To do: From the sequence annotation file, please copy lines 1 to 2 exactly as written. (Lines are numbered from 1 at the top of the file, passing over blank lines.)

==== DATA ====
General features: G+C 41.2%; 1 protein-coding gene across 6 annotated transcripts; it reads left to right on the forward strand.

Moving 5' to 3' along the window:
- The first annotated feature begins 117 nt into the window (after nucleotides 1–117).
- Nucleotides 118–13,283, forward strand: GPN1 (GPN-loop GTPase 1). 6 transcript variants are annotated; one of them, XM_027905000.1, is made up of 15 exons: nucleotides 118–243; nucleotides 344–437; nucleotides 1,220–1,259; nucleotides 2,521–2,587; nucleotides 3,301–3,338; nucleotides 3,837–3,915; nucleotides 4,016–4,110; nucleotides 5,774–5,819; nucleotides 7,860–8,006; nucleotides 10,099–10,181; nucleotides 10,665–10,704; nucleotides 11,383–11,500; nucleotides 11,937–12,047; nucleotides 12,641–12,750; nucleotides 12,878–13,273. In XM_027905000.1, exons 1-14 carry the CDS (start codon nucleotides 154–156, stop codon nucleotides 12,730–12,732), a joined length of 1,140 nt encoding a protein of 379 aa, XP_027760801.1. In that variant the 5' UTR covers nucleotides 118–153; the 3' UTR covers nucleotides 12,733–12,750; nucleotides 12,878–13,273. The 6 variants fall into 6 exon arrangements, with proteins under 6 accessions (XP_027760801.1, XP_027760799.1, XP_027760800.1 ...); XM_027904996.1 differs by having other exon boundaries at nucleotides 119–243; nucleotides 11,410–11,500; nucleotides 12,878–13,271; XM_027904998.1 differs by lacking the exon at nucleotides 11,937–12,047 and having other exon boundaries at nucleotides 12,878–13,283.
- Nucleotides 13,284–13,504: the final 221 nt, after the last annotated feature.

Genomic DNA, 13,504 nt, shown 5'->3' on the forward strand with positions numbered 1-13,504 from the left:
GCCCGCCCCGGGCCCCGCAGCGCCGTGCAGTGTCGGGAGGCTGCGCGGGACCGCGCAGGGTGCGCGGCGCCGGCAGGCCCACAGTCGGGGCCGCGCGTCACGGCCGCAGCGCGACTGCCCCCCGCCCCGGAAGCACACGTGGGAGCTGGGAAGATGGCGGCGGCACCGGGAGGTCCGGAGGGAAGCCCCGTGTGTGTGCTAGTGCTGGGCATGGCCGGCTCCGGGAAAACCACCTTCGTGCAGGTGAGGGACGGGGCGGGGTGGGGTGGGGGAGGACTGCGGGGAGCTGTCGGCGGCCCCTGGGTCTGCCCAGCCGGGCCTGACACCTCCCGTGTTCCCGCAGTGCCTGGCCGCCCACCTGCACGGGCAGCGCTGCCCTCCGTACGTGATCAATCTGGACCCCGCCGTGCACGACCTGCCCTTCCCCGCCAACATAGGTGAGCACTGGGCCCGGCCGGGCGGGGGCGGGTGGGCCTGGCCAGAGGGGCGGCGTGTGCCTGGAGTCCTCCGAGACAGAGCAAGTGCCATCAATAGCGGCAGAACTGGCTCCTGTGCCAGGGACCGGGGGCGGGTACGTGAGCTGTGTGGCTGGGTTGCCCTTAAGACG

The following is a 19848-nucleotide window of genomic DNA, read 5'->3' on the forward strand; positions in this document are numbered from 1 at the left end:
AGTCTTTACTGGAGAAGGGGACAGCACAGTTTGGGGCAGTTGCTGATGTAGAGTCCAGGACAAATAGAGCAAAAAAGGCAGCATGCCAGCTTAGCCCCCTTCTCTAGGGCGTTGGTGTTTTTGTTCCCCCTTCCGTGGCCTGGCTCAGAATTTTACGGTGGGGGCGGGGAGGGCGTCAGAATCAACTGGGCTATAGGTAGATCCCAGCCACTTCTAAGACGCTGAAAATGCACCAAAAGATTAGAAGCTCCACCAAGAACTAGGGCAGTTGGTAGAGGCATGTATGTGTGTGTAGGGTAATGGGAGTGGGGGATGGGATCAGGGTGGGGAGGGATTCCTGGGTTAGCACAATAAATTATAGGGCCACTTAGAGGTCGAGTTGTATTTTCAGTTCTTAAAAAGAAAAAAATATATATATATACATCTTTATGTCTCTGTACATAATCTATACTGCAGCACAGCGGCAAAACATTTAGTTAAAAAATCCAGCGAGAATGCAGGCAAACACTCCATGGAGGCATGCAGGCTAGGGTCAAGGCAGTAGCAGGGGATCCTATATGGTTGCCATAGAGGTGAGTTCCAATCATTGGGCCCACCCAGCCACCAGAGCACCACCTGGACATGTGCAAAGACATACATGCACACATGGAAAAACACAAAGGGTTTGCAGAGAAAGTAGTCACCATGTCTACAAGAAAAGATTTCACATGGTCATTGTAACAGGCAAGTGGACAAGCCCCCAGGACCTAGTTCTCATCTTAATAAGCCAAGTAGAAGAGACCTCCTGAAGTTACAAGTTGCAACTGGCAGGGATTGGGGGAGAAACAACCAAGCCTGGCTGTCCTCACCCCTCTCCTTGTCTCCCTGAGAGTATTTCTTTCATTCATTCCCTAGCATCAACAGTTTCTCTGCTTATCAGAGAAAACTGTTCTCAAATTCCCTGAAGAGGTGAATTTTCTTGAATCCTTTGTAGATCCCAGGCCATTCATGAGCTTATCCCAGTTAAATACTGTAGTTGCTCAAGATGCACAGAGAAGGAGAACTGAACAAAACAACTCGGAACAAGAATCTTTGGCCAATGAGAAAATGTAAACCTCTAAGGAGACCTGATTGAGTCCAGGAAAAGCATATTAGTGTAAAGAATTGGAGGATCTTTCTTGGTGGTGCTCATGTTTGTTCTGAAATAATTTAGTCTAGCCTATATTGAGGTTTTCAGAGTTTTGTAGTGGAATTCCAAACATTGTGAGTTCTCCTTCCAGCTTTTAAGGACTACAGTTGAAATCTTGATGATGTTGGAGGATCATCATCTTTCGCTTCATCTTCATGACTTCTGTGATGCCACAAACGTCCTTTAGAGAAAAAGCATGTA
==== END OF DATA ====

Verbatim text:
General features: G+C 41.2%; 1 protein-coding gene across 6 annotated transcripts; it reads left to right on the forward strand.

Moving 5' to 3' along the window: